The post-Pompeii rage of Mount Vesuvius

It was in 79 AD that the most famous volcanic eruption in history took place. Mount Vesuvius came to fiery, devastating life, engulfing the cities of Pompeii and Herculaneum in deadly volcanic ash, and burning and suffocating thousands of people to death. The fate of these idyllic Roman settlements has cast such a long shadow over the history of Vesuvius that another apocalyptic eruption, hundreds of years later, has been all but forgotten.

It was in mid-December 1631 that rumblings and tremors in the region around the volcano presented the first signs that something was about to happen. There was no grand evacuation – the locals must have hunkered down and prayed it was a false alarm, and that Vesuvius would slumber on. But it was not a false alarm, and Vesuvius exploded with biblical ferocity, raining down ash just as it did in the days of Pompeii.

It’s thought at least 3,000 people died. And Vesuvius is by no means done with us yet. Experts agree the volcano is overdue another explosion on the 1631 scale, which would be an even bigger calamity today thanks to the millions of people who live in the danger zone. The volcano is closely monitored for signs of activity, and the Italian government has an emergency evacuation plan in place to save as many lives as possible if and when the worst happens again.

The worst ever stadium disaster

Stadium disasters have blighted the world of sport throughout modern history. Hillsborough looms the largest in our collective consciousness, but there were also the many deaths that occurred at Heysel Stadium in 1985, as well as the Bradford City stadium fire that same year. Those with longer memories will also think of the Ibrox disaster of 1971, when 66 spectators were crushed to death during a Rangers v Celtic match.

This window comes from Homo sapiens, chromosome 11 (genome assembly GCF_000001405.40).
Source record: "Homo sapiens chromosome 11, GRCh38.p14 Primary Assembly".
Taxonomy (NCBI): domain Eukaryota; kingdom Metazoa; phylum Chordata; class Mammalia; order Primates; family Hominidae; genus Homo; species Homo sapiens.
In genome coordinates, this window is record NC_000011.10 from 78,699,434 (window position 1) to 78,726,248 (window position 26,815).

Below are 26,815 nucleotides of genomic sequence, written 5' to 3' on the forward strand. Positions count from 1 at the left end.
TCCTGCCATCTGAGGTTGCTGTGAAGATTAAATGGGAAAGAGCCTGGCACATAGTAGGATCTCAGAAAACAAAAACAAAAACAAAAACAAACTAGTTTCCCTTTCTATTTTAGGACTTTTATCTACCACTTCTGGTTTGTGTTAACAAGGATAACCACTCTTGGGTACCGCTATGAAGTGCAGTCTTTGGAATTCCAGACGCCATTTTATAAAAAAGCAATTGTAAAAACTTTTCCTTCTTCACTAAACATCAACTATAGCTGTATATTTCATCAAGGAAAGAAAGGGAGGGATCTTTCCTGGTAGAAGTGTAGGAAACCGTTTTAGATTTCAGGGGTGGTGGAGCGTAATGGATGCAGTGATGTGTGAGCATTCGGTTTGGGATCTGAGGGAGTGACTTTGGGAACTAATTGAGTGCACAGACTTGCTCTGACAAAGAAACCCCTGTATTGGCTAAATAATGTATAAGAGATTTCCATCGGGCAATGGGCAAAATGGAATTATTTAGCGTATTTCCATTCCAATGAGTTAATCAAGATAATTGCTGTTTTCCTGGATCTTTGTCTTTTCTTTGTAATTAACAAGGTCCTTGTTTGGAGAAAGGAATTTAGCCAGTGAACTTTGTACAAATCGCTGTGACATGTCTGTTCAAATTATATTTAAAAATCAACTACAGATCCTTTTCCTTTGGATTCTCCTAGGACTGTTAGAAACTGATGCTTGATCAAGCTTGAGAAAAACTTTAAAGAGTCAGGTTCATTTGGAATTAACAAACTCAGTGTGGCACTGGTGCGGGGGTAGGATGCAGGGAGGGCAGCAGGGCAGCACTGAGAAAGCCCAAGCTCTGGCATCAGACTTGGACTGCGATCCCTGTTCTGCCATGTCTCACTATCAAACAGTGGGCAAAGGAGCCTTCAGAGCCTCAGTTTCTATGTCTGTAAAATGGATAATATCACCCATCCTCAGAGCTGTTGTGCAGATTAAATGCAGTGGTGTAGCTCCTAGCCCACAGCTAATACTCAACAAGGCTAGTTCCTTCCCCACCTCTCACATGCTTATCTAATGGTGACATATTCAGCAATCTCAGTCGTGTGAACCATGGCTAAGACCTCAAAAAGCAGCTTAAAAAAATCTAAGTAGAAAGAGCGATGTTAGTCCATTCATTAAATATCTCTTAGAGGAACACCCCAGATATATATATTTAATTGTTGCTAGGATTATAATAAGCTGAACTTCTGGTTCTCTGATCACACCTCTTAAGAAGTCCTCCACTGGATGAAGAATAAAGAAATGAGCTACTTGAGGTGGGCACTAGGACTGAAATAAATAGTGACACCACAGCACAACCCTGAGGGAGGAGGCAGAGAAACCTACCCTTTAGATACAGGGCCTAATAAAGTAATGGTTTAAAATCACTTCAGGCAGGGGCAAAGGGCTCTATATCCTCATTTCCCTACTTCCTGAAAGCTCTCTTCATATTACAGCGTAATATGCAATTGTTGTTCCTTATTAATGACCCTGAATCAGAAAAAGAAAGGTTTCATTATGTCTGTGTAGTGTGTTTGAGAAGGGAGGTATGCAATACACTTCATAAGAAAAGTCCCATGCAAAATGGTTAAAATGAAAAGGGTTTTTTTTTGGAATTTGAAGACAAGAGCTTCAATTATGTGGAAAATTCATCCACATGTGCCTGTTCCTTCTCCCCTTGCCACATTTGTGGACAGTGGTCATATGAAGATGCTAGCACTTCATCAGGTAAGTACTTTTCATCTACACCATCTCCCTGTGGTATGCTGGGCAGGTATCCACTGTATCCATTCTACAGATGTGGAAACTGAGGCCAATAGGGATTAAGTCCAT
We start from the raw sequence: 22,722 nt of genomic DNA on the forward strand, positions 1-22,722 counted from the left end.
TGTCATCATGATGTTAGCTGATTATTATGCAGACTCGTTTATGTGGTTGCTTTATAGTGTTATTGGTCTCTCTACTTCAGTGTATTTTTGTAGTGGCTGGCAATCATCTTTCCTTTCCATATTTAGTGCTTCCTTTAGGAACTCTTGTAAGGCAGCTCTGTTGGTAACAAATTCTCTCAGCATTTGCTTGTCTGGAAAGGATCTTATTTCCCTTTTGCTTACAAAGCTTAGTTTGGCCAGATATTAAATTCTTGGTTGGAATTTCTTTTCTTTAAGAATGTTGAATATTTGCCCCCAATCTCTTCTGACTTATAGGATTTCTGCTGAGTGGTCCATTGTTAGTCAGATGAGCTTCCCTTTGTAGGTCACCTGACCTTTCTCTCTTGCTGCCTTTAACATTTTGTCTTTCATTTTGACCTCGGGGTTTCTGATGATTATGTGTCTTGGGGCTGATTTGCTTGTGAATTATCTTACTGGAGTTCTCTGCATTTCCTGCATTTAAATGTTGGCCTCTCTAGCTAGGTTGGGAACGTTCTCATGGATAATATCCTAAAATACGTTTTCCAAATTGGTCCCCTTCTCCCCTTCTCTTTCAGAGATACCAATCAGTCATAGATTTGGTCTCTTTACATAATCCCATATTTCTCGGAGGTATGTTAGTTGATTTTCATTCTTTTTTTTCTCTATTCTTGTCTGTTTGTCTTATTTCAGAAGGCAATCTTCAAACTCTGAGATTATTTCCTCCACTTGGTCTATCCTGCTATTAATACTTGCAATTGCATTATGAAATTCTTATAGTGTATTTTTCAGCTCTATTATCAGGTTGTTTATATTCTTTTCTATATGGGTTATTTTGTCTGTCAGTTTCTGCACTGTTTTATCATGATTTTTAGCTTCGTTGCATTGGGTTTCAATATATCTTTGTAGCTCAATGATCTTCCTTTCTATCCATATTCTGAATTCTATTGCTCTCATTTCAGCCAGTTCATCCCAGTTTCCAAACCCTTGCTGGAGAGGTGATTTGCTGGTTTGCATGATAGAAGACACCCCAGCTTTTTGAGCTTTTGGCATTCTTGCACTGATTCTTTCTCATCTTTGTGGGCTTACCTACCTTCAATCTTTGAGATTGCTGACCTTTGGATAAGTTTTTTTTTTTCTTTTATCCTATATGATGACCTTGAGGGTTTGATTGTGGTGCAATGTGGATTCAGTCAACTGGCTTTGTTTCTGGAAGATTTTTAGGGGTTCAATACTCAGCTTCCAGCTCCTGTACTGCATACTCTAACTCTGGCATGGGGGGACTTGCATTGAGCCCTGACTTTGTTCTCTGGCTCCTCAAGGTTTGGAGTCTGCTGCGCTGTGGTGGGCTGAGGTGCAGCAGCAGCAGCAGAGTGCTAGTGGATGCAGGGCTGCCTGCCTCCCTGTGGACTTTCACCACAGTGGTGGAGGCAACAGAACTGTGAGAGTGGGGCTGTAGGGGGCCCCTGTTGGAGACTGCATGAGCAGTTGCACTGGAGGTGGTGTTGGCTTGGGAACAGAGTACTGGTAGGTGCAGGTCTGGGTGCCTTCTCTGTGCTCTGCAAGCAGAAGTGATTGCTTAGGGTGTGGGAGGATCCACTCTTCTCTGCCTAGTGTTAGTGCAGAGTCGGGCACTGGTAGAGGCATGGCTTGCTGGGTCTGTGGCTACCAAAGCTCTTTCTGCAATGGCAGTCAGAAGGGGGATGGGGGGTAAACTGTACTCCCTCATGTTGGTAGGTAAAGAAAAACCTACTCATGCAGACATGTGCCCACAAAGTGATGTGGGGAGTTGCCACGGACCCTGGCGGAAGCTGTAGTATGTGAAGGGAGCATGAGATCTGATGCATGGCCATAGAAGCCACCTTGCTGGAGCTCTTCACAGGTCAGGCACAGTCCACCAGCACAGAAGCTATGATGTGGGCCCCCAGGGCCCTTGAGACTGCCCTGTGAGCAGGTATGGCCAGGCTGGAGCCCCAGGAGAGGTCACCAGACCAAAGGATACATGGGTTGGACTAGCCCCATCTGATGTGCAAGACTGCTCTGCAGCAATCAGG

But the very worst stadium disaster of all, in terms of numbers dead, has been almost completely forgotten – simply because it happened so long ago. The year was 27 AD, and the location was a vast amphitheatre in Fidenae, a city just outside Rome. According to the great Roman historian Tacitus, the amphitheatre had been poorly designed by a man named Atilius, resulting in an arena with lethally weak foundations.

During a packed-out gladiatorial tournament, the foundations gave way, and the amphitheatre simply collapsed in on itself. In the grisly words of Tacitus, 'those who were crushed to death in the first moment of the accident had at least under such dreadful circumstances the advantage of escaping torture. More to be pitied were they who with limbs torn from them still retained life.'

The chronicle goes on to describe the mass panic and grief that swept across Rome, as families waited fearfully to hear if their loved ones had survived. Different accounts give different estimations of how many died, the lowest being a staggering 20,000 people. Atilius, who according to Tacitus had been motivated by 'sordid gain' to cut corners on the amphitheatre design, was 'banished' from Rome as punishment.